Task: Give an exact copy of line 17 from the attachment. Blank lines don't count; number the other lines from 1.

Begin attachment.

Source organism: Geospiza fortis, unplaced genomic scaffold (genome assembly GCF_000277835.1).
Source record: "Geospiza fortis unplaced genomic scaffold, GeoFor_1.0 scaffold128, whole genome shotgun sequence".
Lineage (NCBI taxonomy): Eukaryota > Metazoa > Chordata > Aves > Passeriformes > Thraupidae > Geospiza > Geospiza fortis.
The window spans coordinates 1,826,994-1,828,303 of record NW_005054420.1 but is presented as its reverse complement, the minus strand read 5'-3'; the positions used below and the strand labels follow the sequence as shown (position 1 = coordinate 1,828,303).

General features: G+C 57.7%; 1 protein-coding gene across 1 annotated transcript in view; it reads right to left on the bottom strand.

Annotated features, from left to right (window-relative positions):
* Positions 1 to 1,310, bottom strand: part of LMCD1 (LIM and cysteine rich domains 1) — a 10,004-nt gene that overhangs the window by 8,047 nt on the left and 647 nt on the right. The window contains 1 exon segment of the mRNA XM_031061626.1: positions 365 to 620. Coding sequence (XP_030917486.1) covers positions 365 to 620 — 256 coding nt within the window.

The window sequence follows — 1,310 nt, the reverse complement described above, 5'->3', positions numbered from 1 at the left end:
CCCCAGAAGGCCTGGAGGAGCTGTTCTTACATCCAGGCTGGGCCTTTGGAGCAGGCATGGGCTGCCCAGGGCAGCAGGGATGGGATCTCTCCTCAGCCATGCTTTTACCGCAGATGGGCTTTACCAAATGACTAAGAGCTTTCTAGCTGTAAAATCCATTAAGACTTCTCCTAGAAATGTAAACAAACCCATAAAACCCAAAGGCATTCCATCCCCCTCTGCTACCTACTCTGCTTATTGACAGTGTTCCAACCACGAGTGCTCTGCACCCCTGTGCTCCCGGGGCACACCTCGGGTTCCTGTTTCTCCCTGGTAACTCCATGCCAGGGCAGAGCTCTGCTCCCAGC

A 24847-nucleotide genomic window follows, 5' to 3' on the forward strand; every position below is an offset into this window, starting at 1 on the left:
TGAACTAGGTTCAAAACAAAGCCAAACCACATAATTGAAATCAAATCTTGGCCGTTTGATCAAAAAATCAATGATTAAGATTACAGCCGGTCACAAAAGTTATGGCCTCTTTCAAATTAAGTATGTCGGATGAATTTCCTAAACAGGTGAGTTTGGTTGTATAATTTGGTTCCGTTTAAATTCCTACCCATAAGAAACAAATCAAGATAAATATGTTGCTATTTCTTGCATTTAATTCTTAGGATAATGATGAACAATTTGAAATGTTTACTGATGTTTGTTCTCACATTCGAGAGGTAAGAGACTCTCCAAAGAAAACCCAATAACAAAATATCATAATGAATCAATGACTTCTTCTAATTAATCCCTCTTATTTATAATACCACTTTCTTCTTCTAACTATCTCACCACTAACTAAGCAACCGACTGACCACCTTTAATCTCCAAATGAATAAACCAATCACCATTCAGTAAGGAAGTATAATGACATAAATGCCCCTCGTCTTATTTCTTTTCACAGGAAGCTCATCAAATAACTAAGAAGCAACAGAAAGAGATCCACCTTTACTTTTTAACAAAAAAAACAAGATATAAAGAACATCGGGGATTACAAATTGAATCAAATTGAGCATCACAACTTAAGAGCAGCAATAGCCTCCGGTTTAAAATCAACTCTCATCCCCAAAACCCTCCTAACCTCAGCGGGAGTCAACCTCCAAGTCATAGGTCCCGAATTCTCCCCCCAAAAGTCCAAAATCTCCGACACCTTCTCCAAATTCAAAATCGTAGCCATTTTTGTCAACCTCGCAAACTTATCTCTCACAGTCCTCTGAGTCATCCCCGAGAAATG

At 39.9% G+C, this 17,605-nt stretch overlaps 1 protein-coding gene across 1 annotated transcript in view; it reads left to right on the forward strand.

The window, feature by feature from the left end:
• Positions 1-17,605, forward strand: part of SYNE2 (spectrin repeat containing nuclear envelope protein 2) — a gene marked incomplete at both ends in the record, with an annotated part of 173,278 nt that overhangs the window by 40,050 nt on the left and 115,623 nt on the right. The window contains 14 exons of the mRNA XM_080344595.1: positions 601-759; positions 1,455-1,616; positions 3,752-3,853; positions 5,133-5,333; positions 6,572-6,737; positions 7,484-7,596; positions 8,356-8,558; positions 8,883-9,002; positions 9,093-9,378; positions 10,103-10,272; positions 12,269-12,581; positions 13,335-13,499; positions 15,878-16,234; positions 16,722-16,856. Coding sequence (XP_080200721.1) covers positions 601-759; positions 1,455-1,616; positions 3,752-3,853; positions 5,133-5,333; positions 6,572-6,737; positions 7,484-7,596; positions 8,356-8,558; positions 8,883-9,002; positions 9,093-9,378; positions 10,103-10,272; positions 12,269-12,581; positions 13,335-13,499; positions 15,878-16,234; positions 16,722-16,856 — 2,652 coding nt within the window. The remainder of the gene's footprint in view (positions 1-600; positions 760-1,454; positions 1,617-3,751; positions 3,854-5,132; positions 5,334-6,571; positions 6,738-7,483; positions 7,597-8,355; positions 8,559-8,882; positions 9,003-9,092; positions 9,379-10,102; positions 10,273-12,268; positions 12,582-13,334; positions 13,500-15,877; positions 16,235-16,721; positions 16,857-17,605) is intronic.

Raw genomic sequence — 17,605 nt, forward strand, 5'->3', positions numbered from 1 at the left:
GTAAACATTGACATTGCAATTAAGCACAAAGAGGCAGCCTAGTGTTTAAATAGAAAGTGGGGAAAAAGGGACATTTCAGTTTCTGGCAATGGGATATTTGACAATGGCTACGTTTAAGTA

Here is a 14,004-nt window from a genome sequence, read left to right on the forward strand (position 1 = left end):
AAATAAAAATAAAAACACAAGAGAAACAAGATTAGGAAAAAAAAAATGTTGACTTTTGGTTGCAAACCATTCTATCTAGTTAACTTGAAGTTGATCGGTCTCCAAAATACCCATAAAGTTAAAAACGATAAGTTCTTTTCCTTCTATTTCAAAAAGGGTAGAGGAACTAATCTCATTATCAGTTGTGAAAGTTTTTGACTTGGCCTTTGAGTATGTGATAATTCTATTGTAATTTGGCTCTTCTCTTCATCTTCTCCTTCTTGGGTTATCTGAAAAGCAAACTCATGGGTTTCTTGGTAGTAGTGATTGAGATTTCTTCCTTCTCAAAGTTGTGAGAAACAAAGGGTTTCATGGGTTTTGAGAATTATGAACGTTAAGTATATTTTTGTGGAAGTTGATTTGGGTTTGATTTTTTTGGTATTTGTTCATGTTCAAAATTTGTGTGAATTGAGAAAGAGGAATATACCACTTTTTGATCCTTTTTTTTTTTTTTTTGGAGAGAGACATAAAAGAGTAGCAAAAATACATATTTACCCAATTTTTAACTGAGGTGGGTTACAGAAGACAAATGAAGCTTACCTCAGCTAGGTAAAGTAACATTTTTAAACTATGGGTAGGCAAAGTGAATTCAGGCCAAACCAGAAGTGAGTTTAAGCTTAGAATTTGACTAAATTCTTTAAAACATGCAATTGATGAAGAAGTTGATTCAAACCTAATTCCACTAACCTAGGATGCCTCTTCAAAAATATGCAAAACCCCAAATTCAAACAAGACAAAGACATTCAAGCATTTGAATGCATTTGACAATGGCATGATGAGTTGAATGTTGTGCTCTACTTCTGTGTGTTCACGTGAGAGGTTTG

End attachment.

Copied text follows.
Here is a 14,004-nt window from a genome sequence, read left to right on the forward strand (position 1 = left end):